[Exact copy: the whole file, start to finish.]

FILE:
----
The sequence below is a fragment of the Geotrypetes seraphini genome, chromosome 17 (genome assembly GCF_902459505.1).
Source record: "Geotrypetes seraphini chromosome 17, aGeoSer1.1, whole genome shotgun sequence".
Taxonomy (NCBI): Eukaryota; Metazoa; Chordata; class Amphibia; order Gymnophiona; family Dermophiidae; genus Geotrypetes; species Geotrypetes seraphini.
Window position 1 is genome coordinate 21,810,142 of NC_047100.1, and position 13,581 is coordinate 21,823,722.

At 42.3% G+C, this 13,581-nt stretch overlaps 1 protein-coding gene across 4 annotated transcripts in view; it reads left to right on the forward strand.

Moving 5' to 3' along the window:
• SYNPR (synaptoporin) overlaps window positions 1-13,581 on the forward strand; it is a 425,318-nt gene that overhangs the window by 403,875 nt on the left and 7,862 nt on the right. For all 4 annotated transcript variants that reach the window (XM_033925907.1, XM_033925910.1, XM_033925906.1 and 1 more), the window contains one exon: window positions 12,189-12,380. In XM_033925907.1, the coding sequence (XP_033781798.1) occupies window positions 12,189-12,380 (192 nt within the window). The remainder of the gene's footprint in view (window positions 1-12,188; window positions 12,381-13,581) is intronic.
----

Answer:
The sequence below is a fragment of the Geotrypetes seraphini genome, chromosome 17 (genome assembly GCF_902459505.1).
Source record: "Geotrypetes seraphini chromosome 17, aGeoSer1.1, whole genome shotgun sequence".
Taxonomy (NCBI): Eukaryota; Metazoa; Chordata; class Amphibia; order Gymnophiona; family Dermophiidae; genus Geotrypetes; species Geotrypetes seraphini.
Window position 1 is genome coordinate 21,810,142 of NC_047100.1, and position 13,581 is coordinate 21,823,722.

At 42.3% G+C, this 13,581-nt stretch overlaps 1 protein-coding gene across 4 annotated transcripts in view; it reads left to right on the forward strand.

Moving 5' to 3' along the window:
• SYNPR (synaptoporin) overlaps window positions 1-13,581 on the forward strand; it is a 425,318-nt gene that overhangs the window by 403,875 nt on the left and 7,862 nt on the right. For all 4 annotated transcript variants that reach the window (XM_033925907.1, XM_033925910.1, XM_033925906.1 and 1 more), the window contains one exon: window positions 12,189-12,380. In XM_033925907.1, the coding sequence (XP_033781798.1) occupies window positions 12,189-12,380 (192 nt within the window). The remainder of the gene's footprint in view (window positions 1-12,188; window positions 12,381-13,581) is intronic.